MONTPELIER, Vt. (AP) — Vermont officials posted online a hefty plan Tuesday to reduce pollution in Lake Champlain from stormwater runoff, and now await word on whether it goes far enough in addressing federal concerns.
Decades of runoff have contributed to dirtying Vermont's signature lake and causing excessive algae growth. The pollution has turned the water murky, hurt tourism, depressed property values and increased water treatment costs.
Cleaning up the lake has been a longstanding state goal, but lawmakers and officials say the state is under more pressure now to meet federal targets. If the latest plan doesn't measure up, the U.S. Environmental Protection Agency could impose expensive regulations on sewage plants in the state.
Alaska Sen. Lisa Murkowski on Wednesday delivered an angry broadside at Interior Secretary Sally Jewell for her rejection of an emergency access road through a national wildlife refuge to the King Cove community in her state, intensifying the friction between the two.
"I will not get over this issue," said Murkowski, a Republican, to Jewell during a 15-minute statement on the King Cove stalemate at a Senate appropriations subcommittee hearing on the department's budget.
Interior Secretary Sally Jewell met Tuesday with Sen. Lisa Murkowski, R-Alaska, in a bid to smooth strained relations before an expected public showdown on Wednesday between the two.
Aides to Jewell and Murkowski confirmed the meeting. It was their first since Jewell in December rejected an emergency access road through a portion of the Izembek National Wildlife Refuge sought by the remote Aleutian Islands fishing village of King Cove, a move that angered Murkowski.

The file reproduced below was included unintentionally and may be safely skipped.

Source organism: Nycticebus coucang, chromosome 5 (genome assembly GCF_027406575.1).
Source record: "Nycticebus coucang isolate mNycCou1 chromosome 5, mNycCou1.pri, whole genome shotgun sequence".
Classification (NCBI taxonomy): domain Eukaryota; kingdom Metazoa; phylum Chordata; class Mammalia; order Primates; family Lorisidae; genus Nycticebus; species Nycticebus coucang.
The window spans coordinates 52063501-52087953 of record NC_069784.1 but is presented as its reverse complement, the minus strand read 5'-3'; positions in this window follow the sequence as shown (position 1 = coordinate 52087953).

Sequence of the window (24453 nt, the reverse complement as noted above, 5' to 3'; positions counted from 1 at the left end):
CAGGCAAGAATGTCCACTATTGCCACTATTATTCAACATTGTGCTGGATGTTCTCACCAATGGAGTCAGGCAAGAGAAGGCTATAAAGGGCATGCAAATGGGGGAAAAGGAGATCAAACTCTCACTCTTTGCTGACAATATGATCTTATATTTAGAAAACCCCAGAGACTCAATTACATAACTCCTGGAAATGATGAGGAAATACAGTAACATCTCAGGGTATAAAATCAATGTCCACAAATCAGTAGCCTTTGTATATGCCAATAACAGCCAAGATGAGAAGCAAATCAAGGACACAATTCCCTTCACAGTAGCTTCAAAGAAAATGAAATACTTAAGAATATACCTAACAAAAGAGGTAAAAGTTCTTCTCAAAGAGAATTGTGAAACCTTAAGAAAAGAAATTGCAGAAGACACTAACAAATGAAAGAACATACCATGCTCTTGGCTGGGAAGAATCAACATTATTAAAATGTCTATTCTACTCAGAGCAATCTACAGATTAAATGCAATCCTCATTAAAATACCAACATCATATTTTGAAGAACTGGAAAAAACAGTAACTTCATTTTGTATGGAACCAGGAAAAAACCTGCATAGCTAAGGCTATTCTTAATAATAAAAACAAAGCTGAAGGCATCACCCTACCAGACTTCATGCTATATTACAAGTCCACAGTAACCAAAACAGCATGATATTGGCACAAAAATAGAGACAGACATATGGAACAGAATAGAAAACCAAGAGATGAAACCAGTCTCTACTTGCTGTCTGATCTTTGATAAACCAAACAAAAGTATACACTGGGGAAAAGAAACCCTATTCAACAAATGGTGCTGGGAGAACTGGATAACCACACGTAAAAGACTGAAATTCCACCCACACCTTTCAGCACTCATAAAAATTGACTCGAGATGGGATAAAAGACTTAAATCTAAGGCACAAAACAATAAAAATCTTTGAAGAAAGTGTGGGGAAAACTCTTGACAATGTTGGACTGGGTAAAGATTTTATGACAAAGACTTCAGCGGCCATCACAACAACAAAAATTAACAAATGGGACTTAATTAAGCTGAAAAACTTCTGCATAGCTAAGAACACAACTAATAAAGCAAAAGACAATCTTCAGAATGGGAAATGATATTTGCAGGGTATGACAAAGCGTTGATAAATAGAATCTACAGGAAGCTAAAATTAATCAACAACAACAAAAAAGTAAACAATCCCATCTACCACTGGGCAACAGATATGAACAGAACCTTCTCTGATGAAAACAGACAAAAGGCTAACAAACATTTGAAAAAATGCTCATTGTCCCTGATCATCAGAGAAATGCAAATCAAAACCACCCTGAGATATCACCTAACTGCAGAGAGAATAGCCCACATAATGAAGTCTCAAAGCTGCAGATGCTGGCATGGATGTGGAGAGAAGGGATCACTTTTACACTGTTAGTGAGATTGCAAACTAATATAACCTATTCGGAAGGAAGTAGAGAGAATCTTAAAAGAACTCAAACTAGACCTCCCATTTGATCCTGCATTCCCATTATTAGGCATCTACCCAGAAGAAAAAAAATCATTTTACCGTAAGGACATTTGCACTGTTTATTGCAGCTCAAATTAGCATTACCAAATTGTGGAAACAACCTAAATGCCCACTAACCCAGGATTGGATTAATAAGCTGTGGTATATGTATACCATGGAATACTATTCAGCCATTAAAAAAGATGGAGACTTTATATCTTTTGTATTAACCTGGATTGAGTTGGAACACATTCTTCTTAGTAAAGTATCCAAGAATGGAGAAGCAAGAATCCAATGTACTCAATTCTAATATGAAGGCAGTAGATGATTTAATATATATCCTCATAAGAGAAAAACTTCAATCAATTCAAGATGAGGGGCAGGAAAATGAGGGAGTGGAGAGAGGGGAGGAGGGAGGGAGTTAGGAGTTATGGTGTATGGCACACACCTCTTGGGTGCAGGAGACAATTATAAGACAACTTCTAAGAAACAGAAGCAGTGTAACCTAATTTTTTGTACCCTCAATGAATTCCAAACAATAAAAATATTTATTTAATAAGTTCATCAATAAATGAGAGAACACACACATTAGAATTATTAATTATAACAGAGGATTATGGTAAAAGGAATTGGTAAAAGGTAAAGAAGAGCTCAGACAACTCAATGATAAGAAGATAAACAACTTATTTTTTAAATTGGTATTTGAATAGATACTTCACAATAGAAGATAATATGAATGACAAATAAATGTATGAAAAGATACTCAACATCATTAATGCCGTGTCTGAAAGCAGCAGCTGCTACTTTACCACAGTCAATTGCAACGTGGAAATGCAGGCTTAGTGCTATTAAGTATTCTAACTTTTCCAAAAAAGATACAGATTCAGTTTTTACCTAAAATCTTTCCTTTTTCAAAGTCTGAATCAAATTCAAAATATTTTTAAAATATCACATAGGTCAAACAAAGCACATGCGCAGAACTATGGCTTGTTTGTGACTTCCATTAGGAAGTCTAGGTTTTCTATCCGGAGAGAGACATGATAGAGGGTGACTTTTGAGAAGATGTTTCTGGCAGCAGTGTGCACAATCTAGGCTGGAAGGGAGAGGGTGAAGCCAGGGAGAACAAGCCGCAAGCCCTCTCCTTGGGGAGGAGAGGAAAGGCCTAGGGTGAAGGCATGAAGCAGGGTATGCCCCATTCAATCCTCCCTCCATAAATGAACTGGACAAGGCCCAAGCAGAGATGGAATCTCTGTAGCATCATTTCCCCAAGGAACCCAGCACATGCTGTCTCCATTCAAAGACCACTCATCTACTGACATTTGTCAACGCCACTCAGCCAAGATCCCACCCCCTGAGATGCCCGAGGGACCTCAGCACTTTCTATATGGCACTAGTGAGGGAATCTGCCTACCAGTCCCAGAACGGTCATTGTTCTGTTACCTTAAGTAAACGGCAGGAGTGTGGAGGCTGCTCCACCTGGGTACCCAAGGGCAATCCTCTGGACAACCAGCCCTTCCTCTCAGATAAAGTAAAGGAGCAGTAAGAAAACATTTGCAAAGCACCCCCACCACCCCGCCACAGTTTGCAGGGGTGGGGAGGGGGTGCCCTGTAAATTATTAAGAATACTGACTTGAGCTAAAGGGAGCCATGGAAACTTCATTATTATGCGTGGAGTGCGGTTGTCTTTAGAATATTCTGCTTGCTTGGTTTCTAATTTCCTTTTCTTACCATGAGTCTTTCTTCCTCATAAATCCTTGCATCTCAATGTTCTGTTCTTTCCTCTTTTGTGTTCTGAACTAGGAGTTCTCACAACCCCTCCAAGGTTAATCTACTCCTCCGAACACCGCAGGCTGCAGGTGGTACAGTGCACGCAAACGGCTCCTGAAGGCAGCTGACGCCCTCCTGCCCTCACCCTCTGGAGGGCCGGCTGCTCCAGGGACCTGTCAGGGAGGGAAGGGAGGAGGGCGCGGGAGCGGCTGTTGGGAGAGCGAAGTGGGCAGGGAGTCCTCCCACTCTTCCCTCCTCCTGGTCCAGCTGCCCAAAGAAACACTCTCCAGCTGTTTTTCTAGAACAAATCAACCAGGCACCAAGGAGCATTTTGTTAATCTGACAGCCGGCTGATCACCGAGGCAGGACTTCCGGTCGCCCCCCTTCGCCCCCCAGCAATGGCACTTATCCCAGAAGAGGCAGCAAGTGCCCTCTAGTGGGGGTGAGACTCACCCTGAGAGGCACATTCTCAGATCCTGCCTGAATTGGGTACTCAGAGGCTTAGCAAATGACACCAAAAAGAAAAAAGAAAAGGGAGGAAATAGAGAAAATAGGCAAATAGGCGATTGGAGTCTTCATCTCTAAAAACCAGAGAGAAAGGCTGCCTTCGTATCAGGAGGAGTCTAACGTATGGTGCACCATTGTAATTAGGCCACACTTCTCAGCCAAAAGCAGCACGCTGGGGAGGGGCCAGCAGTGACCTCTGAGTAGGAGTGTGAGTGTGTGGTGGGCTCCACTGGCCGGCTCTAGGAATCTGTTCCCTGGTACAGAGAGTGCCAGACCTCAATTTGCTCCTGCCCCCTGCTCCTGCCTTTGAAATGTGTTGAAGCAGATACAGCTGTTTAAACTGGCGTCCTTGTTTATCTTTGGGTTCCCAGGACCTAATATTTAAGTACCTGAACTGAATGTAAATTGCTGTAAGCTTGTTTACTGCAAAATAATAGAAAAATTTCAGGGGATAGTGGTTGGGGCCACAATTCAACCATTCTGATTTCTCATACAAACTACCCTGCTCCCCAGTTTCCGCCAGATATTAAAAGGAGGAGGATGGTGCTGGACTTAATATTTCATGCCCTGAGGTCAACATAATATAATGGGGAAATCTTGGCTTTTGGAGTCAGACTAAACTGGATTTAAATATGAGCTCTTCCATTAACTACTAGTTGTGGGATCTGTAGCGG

The Environmental Protection Agency and U.S. Army Corps of Engineers on Tuesday proposed a rule to narrow the reach of federal regulation of intermittent streams and wetlands under the Clean Water Act.
The move comes after years of court rulings that have led to concerns that EPA and corps will stop or slow development of lands through a broad interpretation of the law.
EPA and the corps said in the proposed rule that they want to reduce total permit reviews and give more certainty to landowners. It would eliminate from potential coverage seasonal or intermittent waters that the federal government has not regulated under the law or are exempted, including farmlands and waste treatment systems.
It would leave for case-by-case determinations so-called "other waters" for potential protection under the law, beyond navigable waterways, wetlands and tributaries that the law explicitly sets out for regulation.
SEATTLE (AP) — So much rain and snow has fallen across Washington state in recent weeks that experts say there's little chance of a statewide drought being declared this year.
Department of Ecology spokesman Dan Partridge says the worries are over for now. He says snowpack and streamflow measurements as well as other indicators have alleviated concerns about a possible statewide drought.
The agency convened a group of federal and state officials in February after a dry winter start raised concerns about a possible statewide drought.
KEY LARGO, Fla. (AP) — President Barack Obama will expand the California Coastal National Monument to include the Point Arena-Stornetta Public Lands, a White House official said Saturday.
Expected Tuesday, the action will permanently protect some 1,665 acres of federal lands on the Mendocino County coast, just north of Point Arena in northern California. It will expand a national monument created in 2000 by President Bill Clinton to include coastal bluffs and shelves, tide pools, onshore sand dunes, coastal prairies, riverbanks and the mouth and estuary of the Garcia River.
Obama's designation would follow recent action by the Environmental Protection Agency to block development of Pebble Mine, a massive copper and gold deposit in Alaska's treasured Bristol Bay region.